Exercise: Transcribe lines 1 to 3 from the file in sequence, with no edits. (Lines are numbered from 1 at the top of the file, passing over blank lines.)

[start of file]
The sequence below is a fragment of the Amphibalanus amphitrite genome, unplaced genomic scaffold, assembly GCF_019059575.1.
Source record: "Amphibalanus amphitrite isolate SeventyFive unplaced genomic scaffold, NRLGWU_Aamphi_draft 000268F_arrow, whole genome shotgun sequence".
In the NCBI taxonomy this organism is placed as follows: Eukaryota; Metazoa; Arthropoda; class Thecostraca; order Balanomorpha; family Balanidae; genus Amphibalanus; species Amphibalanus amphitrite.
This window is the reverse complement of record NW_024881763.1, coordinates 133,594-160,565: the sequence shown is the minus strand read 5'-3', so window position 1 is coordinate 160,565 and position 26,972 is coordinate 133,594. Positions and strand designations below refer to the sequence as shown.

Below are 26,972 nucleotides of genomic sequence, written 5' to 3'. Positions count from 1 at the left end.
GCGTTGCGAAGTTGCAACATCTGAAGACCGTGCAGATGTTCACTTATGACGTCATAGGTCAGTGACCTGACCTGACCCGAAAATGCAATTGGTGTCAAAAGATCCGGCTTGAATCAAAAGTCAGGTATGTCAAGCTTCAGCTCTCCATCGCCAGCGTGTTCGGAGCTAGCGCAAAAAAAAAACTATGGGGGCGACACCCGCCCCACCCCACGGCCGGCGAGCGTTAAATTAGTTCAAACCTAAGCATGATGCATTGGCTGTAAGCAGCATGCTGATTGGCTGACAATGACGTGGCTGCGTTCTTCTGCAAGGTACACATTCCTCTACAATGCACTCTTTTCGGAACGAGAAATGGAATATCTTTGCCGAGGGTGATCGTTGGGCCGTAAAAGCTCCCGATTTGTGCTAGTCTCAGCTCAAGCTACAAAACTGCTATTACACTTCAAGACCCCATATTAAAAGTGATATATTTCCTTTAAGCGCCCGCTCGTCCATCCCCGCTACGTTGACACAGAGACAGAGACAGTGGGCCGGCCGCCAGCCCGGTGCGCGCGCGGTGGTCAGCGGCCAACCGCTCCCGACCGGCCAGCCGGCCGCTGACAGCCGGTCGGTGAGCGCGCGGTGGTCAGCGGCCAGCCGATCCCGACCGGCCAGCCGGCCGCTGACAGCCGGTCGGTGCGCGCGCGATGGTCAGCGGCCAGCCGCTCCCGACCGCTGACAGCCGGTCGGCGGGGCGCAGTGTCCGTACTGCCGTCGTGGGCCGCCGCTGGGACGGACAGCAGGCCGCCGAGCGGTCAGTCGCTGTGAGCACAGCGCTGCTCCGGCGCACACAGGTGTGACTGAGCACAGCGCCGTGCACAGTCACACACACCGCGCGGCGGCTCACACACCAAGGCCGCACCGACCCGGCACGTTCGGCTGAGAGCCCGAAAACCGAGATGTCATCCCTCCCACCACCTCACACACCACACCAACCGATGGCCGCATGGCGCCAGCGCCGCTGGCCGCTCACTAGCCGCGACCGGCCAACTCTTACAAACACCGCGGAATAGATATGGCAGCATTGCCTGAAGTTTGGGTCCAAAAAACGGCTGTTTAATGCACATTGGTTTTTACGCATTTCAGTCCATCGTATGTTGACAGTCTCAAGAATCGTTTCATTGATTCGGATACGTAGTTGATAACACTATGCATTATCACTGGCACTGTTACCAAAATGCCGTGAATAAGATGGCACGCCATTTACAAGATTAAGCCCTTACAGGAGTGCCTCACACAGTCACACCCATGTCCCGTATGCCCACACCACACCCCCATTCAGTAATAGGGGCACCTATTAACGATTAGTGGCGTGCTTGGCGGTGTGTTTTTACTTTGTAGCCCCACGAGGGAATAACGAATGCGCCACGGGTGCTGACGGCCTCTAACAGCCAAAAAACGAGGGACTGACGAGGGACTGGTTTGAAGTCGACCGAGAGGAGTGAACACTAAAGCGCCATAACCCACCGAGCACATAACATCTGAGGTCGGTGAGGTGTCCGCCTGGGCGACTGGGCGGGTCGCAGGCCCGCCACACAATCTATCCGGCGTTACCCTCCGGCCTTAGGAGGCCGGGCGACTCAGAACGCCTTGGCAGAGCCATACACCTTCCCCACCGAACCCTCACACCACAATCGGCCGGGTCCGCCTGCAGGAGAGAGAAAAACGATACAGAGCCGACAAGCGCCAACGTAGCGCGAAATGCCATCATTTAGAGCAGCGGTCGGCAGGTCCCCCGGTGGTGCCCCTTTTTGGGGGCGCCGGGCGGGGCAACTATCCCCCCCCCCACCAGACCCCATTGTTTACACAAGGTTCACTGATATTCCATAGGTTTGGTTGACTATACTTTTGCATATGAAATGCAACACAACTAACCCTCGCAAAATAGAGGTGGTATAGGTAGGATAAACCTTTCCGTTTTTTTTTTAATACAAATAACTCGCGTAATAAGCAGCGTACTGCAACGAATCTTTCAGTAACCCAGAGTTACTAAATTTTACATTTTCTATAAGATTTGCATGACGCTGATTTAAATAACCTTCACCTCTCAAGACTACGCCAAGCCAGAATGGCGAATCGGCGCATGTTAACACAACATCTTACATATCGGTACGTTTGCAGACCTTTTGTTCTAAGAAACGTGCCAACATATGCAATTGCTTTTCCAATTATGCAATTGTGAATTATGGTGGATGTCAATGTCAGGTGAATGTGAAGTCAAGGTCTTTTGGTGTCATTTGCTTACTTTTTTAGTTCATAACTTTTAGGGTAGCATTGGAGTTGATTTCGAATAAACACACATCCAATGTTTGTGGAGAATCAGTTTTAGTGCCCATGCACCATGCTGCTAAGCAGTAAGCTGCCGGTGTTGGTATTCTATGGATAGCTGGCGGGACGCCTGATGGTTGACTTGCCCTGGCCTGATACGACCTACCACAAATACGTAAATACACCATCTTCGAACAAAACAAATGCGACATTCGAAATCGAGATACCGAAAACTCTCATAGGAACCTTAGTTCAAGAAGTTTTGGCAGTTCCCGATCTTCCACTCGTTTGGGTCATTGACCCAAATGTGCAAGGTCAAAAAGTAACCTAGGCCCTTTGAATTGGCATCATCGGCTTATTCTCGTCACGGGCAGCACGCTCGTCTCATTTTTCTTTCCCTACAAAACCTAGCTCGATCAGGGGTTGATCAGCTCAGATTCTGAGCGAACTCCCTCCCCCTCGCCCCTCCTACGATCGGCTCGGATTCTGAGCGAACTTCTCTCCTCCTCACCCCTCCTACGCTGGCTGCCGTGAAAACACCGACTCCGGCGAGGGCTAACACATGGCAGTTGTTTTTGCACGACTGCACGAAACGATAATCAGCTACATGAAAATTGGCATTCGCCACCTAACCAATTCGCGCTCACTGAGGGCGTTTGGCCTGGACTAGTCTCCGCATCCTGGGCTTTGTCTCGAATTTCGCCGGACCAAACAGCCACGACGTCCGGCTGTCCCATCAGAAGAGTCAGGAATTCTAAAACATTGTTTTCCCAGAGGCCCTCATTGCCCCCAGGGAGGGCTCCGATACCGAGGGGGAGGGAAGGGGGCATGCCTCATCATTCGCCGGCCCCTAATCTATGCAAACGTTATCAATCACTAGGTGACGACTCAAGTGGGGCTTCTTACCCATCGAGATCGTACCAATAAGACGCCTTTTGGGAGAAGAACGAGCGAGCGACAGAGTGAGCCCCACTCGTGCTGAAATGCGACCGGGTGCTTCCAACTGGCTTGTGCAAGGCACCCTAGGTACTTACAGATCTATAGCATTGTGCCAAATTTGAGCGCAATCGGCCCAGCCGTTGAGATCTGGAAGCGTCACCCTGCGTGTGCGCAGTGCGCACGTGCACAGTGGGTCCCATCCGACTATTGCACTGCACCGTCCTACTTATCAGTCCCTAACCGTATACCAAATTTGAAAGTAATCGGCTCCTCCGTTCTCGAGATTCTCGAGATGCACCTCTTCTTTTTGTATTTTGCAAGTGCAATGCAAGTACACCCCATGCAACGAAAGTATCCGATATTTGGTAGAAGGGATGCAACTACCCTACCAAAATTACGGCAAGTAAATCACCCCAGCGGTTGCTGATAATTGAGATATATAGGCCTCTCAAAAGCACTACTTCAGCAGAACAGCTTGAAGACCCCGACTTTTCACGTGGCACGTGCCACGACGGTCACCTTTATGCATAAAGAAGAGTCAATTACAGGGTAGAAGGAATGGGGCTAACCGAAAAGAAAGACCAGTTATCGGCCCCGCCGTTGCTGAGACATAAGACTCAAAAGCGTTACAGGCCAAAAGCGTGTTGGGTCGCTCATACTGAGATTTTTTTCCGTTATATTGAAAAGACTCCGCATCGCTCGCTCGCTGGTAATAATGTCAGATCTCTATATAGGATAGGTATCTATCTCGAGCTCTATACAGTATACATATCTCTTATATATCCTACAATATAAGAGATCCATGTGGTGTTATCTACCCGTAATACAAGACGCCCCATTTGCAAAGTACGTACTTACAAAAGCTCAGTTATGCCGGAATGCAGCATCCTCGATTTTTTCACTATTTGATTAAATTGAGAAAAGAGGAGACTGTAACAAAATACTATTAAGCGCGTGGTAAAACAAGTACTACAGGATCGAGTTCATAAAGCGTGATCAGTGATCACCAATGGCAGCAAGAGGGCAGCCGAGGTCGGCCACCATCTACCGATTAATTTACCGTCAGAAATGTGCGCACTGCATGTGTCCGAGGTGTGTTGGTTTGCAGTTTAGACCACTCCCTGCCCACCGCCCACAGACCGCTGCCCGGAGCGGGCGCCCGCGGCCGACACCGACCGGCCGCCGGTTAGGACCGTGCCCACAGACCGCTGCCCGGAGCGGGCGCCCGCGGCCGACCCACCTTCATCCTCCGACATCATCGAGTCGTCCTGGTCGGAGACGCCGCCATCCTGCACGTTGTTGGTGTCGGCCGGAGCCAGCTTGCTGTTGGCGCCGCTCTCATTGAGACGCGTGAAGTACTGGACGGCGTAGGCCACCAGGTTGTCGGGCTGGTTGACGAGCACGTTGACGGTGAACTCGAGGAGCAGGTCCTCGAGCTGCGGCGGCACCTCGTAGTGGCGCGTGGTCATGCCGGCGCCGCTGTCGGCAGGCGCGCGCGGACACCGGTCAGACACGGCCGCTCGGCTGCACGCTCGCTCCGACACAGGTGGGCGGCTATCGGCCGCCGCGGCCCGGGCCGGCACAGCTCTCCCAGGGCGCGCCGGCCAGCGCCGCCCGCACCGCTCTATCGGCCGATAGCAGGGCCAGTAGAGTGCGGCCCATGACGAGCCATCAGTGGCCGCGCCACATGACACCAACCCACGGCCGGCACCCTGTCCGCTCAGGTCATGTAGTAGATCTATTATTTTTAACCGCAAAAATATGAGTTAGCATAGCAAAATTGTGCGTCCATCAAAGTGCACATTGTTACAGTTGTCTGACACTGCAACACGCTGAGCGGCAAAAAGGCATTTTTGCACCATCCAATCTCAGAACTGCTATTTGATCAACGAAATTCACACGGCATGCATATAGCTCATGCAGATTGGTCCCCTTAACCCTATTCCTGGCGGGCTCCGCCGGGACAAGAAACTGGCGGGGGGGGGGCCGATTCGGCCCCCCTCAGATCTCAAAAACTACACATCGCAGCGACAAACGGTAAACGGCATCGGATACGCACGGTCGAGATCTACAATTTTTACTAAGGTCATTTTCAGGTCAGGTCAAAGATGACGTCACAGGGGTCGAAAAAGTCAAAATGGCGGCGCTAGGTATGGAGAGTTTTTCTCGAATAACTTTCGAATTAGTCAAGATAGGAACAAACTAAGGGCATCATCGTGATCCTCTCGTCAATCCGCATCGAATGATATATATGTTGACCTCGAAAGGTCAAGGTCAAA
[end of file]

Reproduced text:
The sequence below is a fragment of the Amphibalanus amphitrite genome, unplaced genomic scaffold, assembly GCF_019059575.1.
Source record: "Amphibalanus amphitrite isolate SeventyFive unplaced genomic scaffold, NRLGWU_Aamphi_draft 000268F_arrow, whole genome shotgun sequence".
In the NCBI taxonomy this organism is placed as follows: Eukaryota; Metazoa; Arthropoda; class Thecostraca; order Balanomorpha; family Balanidae; genus Amphibalanus; species Amphibalanus amphitrite.